Background: The objective was to determine the impact of a multimedia device offering information about malignant melanoma on public knowledge, attitudes, and behaviors.
Methods: Two municipalities in Sweden, Dalby and S Sandby, were chosen. The population of Dalby was exposed to the multimedia program during 1994-97, whereas the S Sandby population was not. A questionnaire was sent to random samples of the populations (10% of those aged 20-59 years) before (1994, n = 373 and n = 409, respectively) and after the intervention (1996, n = 375 and n = 418, respectively). Response rates were 74-89%.
Results: The groups were well balanced at baseline. In both areas women scored higher both at baseline and in 1996. Dalby women showed less fear of skin cancer in 1996 than in 1994 (2.13 vs 2.27, p < 0.01). This was not so in the controls. There was no major change in "sun behavior" in Dalby, whereas there was a negative change in S Sandby. After the intervention Dalby men had more "knowledge" (from 2.64 to 2.70, p < 0.05) and a tendency to better "sun behavior" (from 1.77 to 1.85, p = 0.076). There was no significant change over time in the S Sandby men.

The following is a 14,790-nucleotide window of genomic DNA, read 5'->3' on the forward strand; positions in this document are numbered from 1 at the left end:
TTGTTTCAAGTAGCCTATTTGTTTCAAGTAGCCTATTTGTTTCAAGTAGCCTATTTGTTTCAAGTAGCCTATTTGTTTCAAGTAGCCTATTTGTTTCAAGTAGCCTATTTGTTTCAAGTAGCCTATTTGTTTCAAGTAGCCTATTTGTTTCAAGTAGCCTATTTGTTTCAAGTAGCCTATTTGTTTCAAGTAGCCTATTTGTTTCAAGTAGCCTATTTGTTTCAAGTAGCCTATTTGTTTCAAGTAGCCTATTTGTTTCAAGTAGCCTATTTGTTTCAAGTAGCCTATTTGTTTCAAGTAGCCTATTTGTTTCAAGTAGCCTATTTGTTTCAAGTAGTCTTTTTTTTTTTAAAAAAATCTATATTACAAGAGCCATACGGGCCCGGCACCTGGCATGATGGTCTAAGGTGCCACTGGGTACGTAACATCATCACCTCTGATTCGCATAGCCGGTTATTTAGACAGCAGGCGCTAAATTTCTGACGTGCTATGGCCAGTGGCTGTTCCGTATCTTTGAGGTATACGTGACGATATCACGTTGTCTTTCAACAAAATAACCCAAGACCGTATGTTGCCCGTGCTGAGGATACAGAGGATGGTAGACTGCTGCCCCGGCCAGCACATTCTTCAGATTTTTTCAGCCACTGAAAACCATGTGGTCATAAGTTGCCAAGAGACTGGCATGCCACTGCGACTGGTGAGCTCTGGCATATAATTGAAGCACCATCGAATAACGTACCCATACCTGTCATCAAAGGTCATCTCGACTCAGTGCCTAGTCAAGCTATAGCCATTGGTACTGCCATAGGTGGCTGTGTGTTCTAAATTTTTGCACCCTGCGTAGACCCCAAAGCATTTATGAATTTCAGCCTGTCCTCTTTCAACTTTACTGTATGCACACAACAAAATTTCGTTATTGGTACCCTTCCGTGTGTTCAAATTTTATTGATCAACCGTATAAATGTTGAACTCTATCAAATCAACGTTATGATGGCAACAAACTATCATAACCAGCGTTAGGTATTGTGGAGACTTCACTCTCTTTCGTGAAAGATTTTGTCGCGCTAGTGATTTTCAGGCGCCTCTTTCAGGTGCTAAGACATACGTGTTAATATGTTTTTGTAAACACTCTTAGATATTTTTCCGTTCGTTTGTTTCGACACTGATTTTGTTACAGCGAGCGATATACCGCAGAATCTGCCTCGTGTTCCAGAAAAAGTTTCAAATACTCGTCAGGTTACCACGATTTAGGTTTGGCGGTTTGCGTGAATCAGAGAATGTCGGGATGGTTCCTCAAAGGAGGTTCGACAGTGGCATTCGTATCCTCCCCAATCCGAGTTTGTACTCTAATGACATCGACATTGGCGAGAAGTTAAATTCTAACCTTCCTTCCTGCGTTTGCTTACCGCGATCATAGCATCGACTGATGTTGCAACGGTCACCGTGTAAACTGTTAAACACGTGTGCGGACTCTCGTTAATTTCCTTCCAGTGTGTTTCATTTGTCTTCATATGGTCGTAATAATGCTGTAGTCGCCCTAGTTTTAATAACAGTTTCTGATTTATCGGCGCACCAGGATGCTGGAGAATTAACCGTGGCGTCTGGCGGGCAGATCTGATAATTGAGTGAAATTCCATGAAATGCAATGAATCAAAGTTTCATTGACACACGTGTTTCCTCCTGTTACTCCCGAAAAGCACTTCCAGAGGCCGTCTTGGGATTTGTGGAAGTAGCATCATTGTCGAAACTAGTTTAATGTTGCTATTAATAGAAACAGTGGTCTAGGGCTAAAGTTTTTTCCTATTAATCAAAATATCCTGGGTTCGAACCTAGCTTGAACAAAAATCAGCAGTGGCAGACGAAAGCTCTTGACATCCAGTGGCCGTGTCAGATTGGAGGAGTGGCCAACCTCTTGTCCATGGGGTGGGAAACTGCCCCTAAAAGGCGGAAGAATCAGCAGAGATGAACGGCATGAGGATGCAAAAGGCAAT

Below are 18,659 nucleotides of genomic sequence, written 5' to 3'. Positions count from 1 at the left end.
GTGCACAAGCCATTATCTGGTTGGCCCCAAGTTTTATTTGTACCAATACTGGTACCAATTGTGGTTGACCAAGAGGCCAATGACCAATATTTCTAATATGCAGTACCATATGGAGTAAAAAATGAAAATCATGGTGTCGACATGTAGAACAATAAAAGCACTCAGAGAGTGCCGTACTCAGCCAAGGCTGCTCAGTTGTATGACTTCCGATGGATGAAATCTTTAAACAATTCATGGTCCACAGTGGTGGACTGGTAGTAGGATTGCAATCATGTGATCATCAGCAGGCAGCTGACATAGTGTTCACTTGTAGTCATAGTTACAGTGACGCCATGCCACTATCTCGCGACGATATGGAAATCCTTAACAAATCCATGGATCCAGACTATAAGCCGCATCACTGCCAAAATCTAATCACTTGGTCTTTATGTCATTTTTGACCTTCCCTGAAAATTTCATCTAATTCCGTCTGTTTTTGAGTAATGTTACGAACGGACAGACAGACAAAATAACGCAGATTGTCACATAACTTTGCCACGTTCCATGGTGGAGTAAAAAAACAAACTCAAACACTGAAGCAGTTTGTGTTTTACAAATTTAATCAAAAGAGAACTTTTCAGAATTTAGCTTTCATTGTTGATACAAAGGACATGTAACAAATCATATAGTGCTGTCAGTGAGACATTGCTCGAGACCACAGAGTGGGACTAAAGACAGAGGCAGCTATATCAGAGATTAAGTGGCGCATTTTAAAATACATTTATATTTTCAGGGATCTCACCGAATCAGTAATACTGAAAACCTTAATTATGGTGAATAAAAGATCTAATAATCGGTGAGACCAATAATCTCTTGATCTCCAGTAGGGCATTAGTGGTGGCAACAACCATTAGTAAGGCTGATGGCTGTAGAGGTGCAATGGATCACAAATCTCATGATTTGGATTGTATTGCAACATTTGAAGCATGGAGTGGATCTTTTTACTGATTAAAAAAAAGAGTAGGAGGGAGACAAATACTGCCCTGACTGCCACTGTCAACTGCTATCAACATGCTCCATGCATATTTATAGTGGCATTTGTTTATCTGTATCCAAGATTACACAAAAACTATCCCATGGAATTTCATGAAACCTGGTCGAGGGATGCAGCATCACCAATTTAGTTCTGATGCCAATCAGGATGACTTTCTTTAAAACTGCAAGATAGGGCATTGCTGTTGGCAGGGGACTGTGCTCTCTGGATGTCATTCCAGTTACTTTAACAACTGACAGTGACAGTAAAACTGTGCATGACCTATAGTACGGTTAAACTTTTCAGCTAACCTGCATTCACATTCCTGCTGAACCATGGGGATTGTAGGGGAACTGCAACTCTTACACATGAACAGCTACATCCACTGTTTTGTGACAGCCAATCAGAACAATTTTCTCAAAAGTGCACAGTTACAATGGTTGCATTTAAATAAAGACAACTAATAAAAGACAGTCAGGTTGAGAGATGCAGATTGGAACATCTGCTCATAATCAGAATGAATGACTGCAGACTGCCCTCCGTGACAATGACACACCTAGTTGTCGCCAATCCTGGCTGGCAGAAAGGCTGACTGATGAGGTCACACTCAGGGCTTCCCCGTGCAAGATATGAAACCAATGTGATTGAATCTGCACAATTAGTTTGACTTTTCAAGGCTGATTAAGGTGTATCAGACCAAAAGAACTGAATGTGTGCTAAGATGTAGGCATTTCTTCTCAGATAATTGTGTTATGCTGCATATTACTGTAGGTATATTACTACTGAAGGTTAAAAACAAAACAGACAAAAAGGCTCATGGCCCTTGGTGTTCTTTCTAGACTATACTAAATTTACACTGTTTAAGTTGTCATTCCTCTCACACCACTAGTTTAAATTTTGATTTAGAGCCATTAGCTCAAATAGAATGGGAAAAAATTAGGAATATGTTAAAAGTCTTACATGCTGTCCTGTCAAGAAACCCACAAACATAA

Conclusions: The multimedia program had a modest effect. The population in Dalby had more knowledge and changed its attitudes in a sun-protective direction. In the control area, the two-year follow-up sun behavior score was lower than at baseline. There was also significantly less fear of skin cancer after the intervention.